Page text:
Choosing A Knife

By JJ Simon
Published on Jun 15th, 2014

A knife is an aggressive weapon. It may cut whatever the blade touches.Making the choice to carry a knife for personal defense is not to be taken lightly.Here are a few questions you may want to ask yourself prior to making that decision. The question of having the courage and emotional fitness to cut, and possibly kill, another human being will not be addressed. That is a topic for another article.

For instance, what are the state and local laws concerning carrying an edged weapon?How am I going to carry this weapon? Will I carry it openly, or conceal it? What is more important to me, easier concealment or safety in use?

Have I trained myself with the knife? Can I access it in a time of need? Is it sheathed or a folding knife?

All of these questions are significant and need to be answered by you, the individual carrying the knife, before you choose to step out on the street armed with a potentially deadly weapon.Unless you intend to go to a knife maker and have a weapon tailored for you, and designed specifically with your wants in mind, you will have to choose one of many mass produced knives available on the market today.

Let’s look at your choices. Knives come in a variety of shapes and sizes. The term form to function is expressed no more effectively than in the evolution of bladed weapons through human history. Knives can be fixed blades or designed to fold. A knife design may have a guard or no guard and can have one or two edges. With each design choice you make there are possible exceptions to standard designs, like the traditional Italian stilettos which had a triangular cross section terminating in a wicked point. This blade design is primarily a thrusting weapon.

What makes any one of these attributes better or worse for your needs has to be examined logically. For instance, folding knives are easy to carry inside a pocket. They are easy to conceal, whether clipped on your pocket, belt, or resting in the bottom of your pocket. Some folding knives can be carried in a sheath. Most folding knives do not have guards.

Why is this important? When stabbing a solid target with any edged weapon that does not have a guard, there is always a possibility of your hand sliding down on the edge and cutting yourself.If you train with an edged weapon in a slashing manner as your primary method of execution, then this consideration is minimized. If you prefer to use a stabbing style, you may want your knife to have a guard.

If you choose to carry a knife with a guard, it has to have a sheath. The sheath protects you from cutting yourself or someone or something else, unintentionally. How are you going to attach the sheath to your clothes? Again, will you conceal it, or carry it openly? Will it be a vertical, horizontal or diagonal carry? Will it be on your side, back, or front of your body? You can have your sheath made that has a belt loop that deals with those directional questions. You may decide to have your sheath built with a Tek Lok, a multidimensional clamping system designed to be able to lock to a belt or strap at any angle.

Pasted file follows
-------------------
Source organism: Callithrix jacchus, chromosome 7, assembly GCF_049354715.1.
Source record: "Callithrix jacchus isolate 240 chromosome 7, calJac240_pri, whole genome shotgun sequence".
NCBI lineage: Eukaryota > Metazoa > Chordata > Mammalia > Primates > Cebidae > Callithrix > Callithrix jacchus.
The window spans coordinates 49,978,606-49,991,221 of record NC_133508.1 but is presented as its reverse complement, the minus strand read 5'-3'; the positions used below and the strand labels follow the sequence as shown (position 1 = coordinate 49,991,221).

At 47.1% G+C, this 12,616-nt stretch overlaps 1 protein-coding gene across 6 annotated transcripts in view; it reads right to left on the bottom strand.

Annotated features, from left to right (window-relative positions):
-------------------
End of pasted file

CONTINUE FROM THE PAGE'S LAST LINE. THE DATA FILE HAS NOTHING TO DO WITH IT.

How long a knife can you legally carry? How long a knife can you comfortably carry? How long a knife do you need to use to defend yourself? Very few organs in a body are more than an inch or two from the skin. Arteries are even closer. Razor knives or box cutters are often used as a weapon. Their blades don't stick out more than an inch.Generally a fixed blade knife has a 4 to 5 inch handle and blades starting at about 3 inches. There are always exceptions and unique designs. An example, T handle knives called push knives, but those are illegal to carry in many states.

The handle of your knife should fit your hand. The Swell, or thickening of the handle, if your knife has one, should rest comfortably in your middle two fingers and act as a push or leverage point for your other fingers. This design will vary too, depending on whether you are push (cutting on the thrust, hammer, or whip) or pull (cutting on the reverse or returning motion) cutting. One knife maker told me a well-made knife should feel like a good hand shake. Like your handshake, choosing a knife involves determining your needs, desires, and the “impression” you want to make.

Filed under Philosophy and Opinion

Author Bio :: JJ Simon

JJ Simon has studied the Martial Arts for over a decade. In October of 2010, he tested for, and earned, his black belt at TheMALC's annual Residential . Mr. Simon has studied meditation since 1990 and has completed a number of Meditation retreats from 3 to 30 days under such noted teachers as Lama Surya Das, and in the Shambhala training tradition created by Chogyam

JJ has acted as a meditation coach for friends and martial arts associates since 1992. Mr. Simon is a tattoo artist of some renown with some 20 years of experience in the field. He owns Explosive Tattoo South in Salisbury, MD. JJ is also a painter, knife maker, and the Artistic Director for The Martial Arts Learning Community, Inc.

Other Articles by JJ Simon

Are you a martial artist and have advice or experiences you want to share? If so, contact our editorial team about becoming an author. Be part of our community, contribute an article.